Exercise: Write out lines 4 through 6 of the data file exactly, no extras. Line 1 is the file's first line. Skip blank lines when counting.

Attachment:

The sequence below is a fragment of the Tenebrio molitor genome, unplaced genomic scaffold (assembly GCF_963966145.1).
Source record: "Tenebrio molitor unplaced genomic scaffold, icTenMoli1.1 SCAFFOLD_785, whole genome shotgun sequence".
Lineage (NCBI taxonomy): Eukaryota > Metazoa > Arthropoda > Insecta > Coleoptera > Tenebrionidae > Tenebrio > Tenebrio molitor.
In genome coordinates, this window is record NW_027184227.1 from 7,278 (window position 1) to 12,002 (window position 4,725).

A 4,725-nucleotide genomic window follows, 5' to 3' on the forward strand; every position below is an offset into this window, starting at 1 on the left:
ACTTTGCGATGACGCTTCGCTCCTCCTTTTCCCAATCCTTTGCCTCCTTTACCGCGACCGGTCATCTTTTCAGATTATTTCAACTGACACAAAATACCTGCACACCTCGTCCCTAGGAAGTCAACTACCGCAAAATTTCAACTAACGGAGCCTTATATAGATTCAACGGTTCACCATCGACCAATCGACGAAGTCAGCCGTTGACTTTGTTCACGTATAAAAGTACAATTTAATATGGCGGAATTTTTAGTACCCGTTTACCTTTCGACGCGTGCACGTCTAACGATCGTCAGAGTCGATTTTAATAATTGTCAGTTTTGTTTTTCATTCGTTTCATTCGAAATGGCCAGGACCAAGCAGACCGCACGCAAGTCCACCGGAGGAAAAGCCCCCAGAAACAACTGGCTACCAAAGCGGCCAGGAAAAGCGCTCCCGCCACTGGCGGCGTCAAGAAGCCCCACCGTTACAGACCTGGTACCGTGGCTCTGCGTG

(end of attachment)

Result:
In genome coordinates, this window is record NW_027184227.1 from 7,278 (window position 1) to 12,002 (window position 4,725).

A 4,725-nucleotide genomic window follows, 5' to 3' on the forward strand; every position below is an offset into this window, starting at 1 on the left:
ACTTTGCGATGACGCTTCGCTCCTCCTTTTCCCAATCCTTTGCCTCCTTTACCGCGACCGGTCATCTTTTCAGATTATTTCAACTGACACAAAATACCTGCACACCTCGTCCCTAGGAAGTCAACTACCGCAAAATTTCAACTAACGGAGCCTTATATAGATTCAACGGTTCACCATCGACCAATCGACGAAGTCAGCCGTTGACTTTGTTCACGTATAAAAGTACAATTTAATATGGCGGAATTTTTAGTACCCGTTTACCTTTCGACGCGTGCACGTCTAACGATCGTCAGAGTCGATTTTAATAATTGTCAGTTTTGTTTTTCATTCGTTTCATTCGAAATGGCCAGGACCAAGCAGACCGCACGCAAGTCCACCGGAGGAAAAGCCCCCAGAAACAACTGGCTACCAAAGCGGCCAGGAAAAGCGCTCCCGCCACTGGCGGCGTCAAGAAGCCCCACCGTTACAGACCTGGTACCGTGGCTCTGCGTG